I was glad to find that the ground hadn’t frozen yet. Mother Nature loved me. Last night at the camp, Harold had humiliated me. “A pistol on the partners hunting trip? Idiot!” This morning in the woods, I’d emptied it into his body. Now a shallow grave, dead leaves across the top, maybe a few branches. Tonight’s snowfall would cover everything. One fewer partner. A growl on the left broke my concentration. A scrawny wolf appeared from the brush, then another straight in front of me, then another to the right, and one behind. Maybe Mother Nature loved Harold more.

I was glad to find that the ground hadn’t frozen yet. It makes it so much easier to clean up the blood. The sight of crimson tentacles spreading through the fresh, white snow would set the wrong tone for the New Year anyway. While most people have traditions like making resolutions they’ll never keep, eating black-eyed peas or buying a new broom, I like to start mine with a clean slate. Unfortunately, that means getting rid of the old by Dec. 31. Good thing the fireworks and popping champagne corks make it hard to hear my Glock do its work.
Now go back up to the box at the top right part of the page and vote for the one you prefer. (It's anonymous so no one will know what you think -- but I'd appreciate it if you'd pick mine.) Voting closes at midnight. UPDATE--VOTING NOW CLOSED. Or, if you'd like, go to the comment section and share your 100 words that begin with "I was glad to find that the ground hadn't frozen yet."

Sunday, January 10, 2010

Point Of View Redux


I had a whole different topic in mind for today’s blog, but Jennie’s Friday subject intrigued me.  You see, I don’t think writers just starting out even think about point of view.  I know I didn’t.  Good writers make it so seamless that readers don’t even realize it is a device used in writing.

When we read a well-written piece, we instantly know the narrator.  We should know whose mind we’re in.  A writer can really jar a reader right out of a story by inadvertently switching POV in the middle of a scene. 

On Friday, some of you discussed how you like to write and I found it interesting how different we are.  As an example, Jennie mentioned that she automatically writes 1st person.  I, on the other hand, automatically start writing in 3rd.  Several of you mentioned that switching from 1st to 3rd in the same piece could interesting and I mentioned I thought it was a bit of a cheat.  So, while there are many ways to attack it, I thought I’d explore how change in POV can affect structure.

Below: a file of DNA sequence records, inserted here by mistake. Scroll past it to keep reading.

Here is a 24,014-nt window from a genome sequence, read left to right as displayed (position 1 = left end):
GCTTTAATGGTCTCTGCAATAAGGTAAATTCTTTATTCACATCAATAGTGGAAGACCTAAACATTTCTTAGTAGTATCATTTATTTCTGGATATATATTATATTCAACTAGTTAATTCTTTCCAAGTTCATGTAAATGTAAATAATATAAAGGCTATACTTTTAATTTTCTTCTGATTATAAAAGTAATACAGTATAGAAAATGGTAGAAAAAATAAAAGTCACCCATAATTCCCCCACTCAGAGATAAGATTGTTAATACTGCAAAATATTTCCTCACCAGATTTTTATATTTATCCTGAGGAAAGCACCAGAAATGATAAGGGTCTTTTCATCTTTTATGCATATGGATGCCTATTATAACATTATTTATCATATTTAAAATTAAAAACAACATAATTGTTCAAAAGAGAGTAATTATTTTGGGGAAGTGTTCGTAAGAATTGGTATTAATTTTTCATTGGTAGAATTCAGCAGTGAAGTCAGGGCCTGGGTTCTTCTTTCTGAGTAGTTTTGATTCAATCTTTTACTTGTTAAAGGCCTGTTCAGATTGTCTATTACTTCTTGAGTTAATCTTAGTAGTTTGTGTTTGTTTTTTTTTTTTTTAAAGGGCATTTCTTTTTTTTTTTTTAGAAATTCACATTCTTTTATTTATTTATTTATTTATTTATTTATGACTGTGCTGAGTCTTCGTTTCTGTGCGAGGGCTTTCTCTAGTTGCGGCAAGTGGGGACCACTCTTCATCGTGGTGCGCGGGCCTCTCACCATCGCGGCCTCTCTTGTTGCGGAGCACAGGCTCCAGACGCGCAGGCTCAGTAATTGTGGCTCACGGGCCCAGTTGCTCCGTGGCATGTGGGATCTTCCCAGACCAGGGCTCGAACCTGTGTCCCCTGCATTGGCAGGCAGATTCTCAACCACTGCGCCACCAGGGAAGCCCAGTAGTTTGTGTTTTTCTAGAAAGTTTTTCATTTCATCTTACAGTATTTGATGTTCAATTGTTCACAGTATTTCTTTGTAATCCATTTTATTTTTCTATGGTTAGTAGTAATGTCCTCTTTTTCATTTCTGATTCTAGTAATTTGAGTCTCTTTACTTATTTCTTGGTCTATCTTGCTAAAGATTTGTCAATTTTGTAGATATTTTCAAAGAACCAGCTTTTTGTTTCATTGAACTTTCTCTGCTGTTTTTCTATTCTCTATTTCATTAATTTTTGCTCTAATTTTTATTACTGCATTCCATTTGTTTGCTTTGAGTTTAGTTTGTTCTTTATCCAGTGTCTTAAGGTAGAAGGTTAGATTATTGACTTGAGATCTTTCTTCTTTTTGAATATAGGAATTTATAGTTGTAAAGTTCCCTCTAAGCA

My work in progress is a Suspense.  Because I automatically think in 3rd person, my first chapter starts on a serene morning with a highway worker mowing the sides of a lonely stretch of road.  She jockeys the mower to work around one of those roadside memorials that people erect to remember the spot on a highway where someone they loved died, only to uncover a shallow grave with the remains of a young woman in it.  If I do it well, it should give the reader the feeling of horror and surprise one would experience stumbling on something unexpected and horrific, while drawing in the reader with a dead body that sets the tone of the story.   My outline has me alternating between my detective protagonist and the killer.  At this point I don’t want to give away too much, sorry.

However, if I opted for 1st person, the entire plan would have to change.  I can’t have the opening scene with a highway worker unless the worker was the protagonist.  I would have to have my protagonist responding to a call, where she finds out how the body was uncovered by the mower.  I would also have to get rid of all those scenes that I plan where the Antagonist kidnaps and kills, leaving the trail.  I’d have to concentrate on the protagonist uncovering clues as she goes.

Of course when a writer uses 1st, you put yourself in the head of the narrator and write what comes to mind.  For me it’s very natural and very personal.  Using the word “I” makes it personal.  It takes a bit more work using 3rd to get the thoughts of the POV character out there.  Because you’re using He and She, it doesn’t seem as personal, not as close.  But, 3rd does allow a lot more flexibility.  Which is why I call switching in the same book a bit of a cheat.  Switching allows the author to write close and personal from the mind of the protagonist, but gives the flexibility of letting the reader know something the protagonist doesn’t.  I think it’s a lazier way of writing.  You don’t have to work as hard writing your way around 1st but the reader can get to know what is in your protagonist’s mind a lot easier.

I have to admit that the 1st/3rd mixes I’ve read, didn’t hit me in a good way.  POV is something to definitely give some thought to well in advance of sitting down and beginning a story.  I know we’ve discussed this a bit, but I’d like to hear any additional thoughts you have on the subject.

Jennie's can o worms.

Friday, January 08, 2010

A Different Perspective

by Jennie Bentley

I’m going to list a few of my favorite authors for you:

Jennifer Crusie
Julia Spencer-Fleming
Lois McMaster Bujold
Dorothy L. Sayers
JD Robb
Suzanne Brockmann
Terry Pratchett
JK Rowling
Tamora Pierce

(All of them are worth a read, if there are any you’re not familiar with.)

And here are a few more of my favorite authors:

Janet Evanovich
Donna Andrews
Nancy Martin
Tasha Alexander
Nancy Haddock
Lindsey Davis


Do you know the difference? Why I didn’t just put them together on the same list?

The top are authors who write in the third person. (He said, she said.) The bottom are authors who write in the first person. (I said.)